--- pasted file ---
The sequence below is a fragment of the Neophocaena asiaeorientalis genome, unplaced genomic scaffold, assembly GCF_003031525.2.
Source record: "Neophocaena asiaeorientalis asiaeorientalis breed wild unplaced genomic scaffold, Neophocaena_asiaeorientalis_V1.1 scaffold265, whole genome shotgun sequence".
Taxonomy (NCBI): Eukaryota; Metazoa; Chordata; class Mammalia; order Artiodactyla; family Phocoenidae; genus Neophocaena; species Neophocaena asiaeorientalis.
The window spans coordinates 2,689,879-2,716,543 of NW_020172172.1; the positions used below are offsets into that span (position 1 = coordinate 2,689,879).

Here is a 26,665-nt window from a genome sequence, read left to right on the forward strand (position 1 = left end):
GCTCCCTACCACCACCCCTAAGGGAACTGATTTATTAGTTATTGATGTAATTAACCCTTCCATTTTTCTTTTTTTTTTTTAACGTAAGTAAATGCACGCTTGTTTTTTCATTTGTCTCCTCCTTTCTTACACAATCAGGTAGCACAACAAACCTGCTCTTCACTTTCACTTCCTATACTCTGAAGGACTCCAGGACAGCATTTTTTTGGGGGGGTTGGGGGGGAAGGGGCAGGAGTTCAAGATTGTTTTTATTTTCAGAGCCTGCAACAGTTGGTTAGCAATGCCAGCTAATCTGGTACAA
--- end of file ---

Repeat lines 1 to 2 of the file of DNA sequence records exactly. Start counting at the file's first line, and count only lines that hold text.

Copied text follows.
The sequence below is a fragment of the Neophocaena asiaeorientalis genome, unplaced genomic scaffold, assembly GCF_003031525.2.
Source record: "Neophocaena asiaeorientalis asiaeorientalis breed wild unplaced genomic scaffold, Neophocaena_asiaeorientalis_V1.1 scaffold265, whole genome shotgun sequence".